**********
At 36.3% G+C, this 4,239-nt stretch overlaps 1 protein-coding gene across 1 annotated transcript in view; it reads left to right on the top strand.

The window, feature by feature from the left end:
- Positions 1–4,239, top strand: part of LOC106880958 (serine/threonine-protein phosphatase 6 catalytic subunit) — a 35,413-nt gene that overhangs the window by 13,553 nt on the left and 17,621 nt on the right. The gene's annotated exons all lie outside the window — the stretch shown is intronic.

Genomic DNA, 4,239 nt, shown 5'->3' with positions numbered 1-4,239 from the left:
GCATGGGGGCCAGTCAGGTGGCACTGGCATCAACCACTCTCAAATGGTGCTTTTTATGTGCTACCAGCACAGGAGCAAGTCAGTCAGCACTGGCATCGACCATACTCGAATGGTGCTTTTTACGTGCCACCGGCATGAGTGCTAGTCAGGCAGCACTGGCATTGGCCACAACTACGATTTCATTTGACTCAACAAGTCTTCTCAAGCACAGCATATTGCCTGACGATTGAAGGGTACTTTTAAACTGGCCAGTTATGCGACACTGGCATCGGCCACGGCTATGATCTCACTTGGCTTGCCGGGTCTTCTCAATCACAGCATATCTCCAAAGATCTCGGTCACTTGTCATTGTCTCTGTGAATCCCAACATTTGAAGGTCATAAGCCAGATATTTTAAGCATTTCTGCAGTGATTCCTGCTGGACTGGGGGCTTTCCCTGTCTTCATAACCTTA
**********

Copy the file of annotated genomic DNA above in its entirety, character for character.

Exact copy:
At 36.3% G+C, this 4,239-nt stretch overlaps 1 protein-coding gene across 1 annotated transcript in view; it reads left to right on the top strand.

The window, feature by feature from the left end:
- Positions 1–4,239, top strand: part of LOC106880958 (serine/threonine-protein phosphatase 6 catalytic subunit) — a 35,413-nt gene that overhangs the window by 13,553 nt on the left and 17,621 nt on the right. The gene's annotated exons all lie outside the window — the stretch shown is intronic.

Genomic DNA, 4,239 nt, shown 5'->3' with positions numbered 1-4,239 from the left:
GCATGGGGGCCAGTCAGGTGGCACTGGCATCAACCACTCTCAAATGGTGCTTTTTATGTGCTACCAGCACAGGAGCAAGTCAGTCAGCACTGGCATCGACCATACTCGAATGGTGCTTTTTACGTGCCACCGGCATGAGTGCTAGTCAGGCAGCACTGGCATTGGCCACAACTACGATTTCATTTGACTCAACAAGTCTTCTCAAGCACAGCATATTGCCTGACGATTGAAGGGTACTTTTAAACTGGCCAGTTATGCGACACTGGCATCGGCCACGGCTATGATCTCACTTGGCTTGCCGGGTCTTCTCAATCACAGCATATCTCCAAAGATCTCGGTCACTTGTCATTGTCTCTGTGAATCCCAACATTTGAAGGTCATAAGCCAGATATTTTAAGCATTTCTGCAGTGATTCCTGCTGGACTGGGGGCTTTCCCTGTCTTCATAACCTTA